We might not have to work in the future, but who would give us the tokens?

Labor Day is over and it’s back to work — well actually I worked a few hours on Labor Day and I certainly worked the Labor Day weekend. But then again I’m an over-the-road truck driver, so that is not unusual — it comes with the territory.

But my comment on Labor Day is that there really is no future in labor.

I would advise any young person not yet in the work world or at least not stuck in anything yet to stay far away from the idea of classifying yourself as a “worker” or as a member of the societal group called “labor”.

As a worker you are valuable to your employer. Right up until the time it is found that you can be replaced by automation.

And really, few fields are immune. And in the future perhaps none will be.

I just read an article in a trade magazine for transportation company owners and management that in Italy they’re experimenting with driverless trucks. The article concludes it’s still about 20 years off.

And you probably read something several weeks ago about robot teachers in Japan.

We actually may fast be approaching a world in which there is little to no need for human labor.

I suppose there may always be a need for some type of craftsmanship and there may be a need for technicians to operate and maintain the machinery, but it seems there is going to be a lot less demand for workers in general.

The right wing political types always seem to be preaching something that sounds like they think everyone ought to be a self-sufficient entity, needing no help nor support from anyone or anything (government especially). In the world that seems to be forming around us they may have something there — I don’t know how this all works (pardon the expression) though.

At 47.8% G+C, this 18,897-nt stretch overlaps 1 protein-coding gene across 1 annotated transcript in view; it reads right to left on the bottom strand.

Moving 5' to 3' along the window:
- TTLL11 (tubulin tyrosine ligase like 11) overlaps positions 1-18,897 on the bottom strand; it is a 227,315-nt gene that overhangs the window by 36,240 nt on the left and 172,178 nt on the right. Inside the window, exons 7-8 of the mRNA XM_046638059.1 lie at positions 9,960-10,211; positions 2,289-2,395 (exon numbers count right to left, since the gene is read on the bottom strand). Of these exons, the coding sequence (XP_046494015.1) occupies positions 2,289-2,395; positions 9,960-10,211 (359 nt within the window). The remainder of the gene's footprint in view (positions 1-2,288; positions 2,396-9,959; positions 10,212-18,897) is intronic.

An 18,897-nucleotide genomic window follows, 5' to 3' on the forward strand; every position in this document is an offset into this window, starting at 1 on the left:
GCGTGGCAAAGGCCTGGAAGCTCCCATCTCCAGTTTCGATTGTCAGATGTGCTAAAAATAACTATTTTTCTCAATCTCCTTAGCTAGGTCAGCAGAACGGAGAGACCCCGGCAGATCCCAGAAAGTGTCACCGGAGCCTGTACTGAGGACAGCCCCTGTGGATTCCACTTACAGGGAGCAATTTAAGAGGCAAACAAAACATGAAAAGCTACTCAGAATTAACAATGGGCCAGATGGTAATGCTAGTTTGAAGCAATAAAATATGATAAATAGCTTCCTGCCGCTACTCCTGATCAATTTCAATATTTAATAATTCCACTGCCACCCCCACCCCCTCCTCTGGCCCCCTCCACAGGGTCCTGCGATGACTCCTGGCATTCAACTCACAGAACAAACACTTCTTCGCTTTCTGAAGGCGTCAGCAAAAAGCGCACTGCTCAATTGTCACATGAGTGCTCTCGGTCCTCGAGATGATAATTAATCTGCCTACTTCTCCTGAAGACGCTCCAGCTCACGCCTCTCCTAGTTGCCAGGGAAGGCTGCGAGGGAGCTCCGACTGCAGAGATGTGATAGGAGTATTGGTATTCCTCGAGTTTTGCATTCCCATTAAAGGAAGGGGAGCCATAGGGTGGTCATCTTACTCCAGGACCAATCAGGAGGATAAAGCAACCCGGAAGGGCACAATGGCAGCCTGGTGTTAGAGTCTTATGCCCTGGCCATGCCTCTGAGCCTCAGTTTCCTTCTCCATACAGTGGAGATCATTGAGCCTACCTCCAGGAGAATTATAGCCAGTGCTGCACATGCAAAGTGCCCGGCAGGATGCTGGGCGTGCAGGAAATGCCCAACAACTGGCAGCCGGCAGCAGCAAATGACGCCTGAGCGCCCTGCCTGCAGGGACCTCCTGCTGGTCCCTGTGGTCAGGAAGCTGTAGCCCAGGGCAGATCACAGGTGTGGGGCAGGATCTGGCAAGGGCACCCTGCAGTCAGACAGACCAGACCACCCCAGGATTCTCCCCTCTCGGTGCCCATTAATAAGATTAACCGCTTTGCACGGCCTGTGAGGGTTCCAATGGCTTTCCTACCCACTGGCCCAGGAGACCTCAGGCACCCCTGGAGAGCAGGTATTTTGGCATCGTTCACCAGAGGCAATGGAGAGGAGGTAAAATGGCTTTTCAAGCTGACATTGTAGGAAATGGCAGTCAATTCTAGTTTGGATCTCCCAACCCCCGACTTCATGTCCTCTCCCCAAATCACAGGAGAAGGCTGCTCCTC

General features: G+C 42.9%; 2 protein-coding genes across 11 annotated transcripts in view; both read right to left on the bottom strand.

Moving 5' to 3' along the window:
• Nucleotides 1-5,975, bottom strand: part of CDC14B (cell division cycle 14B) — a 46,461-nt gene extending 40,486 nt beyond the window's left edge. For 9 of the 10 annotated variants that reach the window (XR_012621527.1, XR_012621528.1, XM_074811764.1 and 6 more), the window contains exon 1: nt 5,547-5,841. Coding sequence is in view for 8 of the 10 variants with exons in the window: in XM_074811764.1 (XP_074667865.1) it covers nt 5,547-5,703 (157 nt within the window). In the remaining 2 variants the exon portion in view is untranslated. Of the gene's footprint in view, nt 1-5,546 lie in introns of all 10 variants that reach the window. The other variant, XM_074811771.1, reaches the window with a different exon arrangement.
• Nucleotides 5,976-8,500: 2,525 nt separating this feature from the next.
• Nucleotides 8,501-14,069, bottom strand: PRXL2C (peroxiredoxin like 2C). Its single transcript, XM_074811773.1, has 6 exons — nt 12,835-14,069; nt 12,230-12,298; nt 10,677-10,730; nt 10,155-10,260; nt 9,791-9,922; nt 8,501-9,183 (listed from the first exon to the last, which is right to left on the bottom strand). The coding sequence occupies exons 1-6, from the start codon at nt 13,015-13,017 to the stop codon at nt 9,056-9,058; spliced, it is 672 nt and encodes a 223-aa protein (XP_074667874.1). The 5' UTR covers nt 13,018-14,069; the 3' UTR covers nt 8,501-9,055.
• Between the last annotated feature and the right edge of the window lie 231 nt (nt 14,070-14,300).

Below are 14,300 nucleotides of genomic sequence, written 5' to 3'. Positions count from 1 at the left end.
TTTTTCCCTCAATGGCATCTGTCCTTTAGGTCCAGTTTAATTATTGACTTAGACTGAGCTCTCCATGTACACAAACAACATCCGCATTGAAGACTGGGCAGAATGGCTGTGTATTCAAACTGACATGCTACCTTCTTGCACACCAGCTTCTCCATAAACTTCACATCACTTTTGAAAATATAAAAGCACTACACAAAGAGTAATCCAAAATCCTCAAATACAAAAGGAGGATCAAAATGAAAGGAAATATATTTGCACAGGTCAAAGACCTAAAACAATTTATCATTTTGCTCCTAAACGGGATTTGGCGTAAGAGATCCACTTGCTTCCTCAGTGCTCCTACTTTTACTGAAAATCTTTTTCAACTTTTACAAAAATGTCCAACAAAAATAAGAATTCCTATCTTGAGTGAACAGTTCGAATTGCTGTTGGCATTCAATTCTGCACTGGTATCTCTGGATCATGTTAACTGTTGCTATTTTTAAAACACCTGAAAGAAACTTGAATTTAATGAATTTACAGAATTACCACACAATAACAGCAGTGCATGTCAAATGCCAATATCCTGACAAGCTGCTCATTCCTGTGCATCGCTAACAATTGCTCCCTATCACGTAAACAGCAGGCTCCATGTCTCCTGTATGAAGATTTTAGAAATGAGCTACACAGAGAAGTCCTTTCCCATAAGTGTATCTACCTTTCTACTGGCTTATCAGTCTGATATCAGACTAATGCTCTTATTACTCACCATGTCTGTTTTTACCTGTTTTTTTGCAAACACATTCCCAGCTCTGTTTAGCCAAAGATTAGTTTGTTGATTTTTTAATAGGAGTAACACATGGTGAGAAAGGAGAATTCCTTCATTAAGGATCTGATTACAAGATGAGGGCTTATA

Call me crazy, but I have actually enjoyed working, for the most part, although I did not like every job I ever had and certainly did not enjoy every work day.

Something that occurs to me is that even though we have and are expanding our technology that is making work as we have known it unnecessary, that does not mean we actually have to use it.

Also, I think I touched on this before, but if no one really needed to work, we would have to come up with a different economic system. Currently, with most people being workers (still), we have this system where we share limited resources by earning tokens (money) based on our work. These tokens allow us to get things we need, such as food and shelter, and luxuries beyond the basics. But if we did not work, who would give us the tokens?

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